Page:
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Those Old, Outdated Symbols

Those Old, Outdated Symbols

Z was walking down the path to the old, ragged buildings he had visited some time ago. He was eager to show his friend the intriguing site. The weird old gate and the crumbling edifices always held some fascination for him. He was anxious every time he was there, but he did not understand why. So, instinctively, he felt he wanted to see if his friend might have the same reaction.

The sun was shining that day, but it was not as humid and hot as it usually was. They could walk in the sun without having to stop for water too often. The river was no longer close to them while they kept to the path.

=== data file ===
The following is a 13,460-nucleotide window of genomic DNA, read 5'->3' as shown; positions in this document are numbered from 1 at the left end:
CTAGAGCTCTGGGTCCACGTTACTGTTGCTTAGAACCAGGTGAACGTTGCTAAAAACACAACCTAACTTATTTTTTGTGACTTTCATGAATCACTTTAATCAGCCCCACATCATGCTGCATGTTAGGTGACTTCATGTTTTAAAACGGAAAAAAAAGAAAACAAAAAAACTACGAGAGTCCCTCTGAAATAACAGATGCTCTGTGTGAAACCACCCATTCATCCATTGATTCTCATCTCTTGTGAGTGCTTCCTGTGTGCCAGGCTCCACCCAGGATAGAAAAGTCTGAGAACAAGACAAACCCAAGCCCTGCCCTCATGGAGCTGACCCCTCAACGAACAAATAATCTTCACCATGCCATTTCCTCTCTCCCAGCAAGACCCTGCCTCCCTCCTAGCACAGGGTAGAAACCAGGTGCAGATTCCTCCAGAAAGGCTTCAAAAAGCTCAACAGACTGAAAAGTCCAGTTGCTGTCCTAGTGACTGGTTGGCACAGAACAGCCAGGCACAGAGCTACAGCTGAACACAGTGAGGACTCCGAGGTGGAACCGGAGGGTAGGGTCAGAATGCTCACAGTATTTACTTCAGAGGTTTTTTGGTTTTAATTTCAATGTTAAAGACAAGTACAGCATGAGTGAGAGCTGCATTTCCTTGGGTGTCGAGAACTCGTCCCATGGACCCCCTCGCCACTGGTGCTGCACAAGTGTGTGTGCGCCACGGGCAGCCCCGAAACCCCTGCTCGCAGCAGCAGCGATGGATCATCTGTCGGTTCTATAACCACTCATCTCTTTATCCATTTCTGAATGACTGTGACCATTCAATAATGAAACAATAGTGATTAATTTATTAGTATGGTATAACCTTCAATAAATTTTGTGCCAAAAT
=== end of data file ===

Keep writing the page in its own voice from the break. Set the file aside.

As they approached the great arched gate, Z’s friend looked up at the weirdly shaped metal towering over their heads. It seemed peculiar to him, and had he been alone he would have stopped to inspect it better, but he kept walking to keep up with his friend. When they reached the spot which always made him fearful, a broken-down building with a small door on it and smooth, dark, dirty walls, Z grunted and pointed to show his friend that they should go inside. At first J was reticent. It was dark and he did not like it. But Z pulled him in and took him to an ugly looking room. He tried to show J that he should put his hand on the wall. Z was curious to see if his friend felt the same about the place. J, taking a while to understand the directions, grunted back and did as Z showed. But he looked confused, not scared as Z had predicted, and he was eager to get out. Z was displeased and grunted a few more times before he realized that it was hopeless.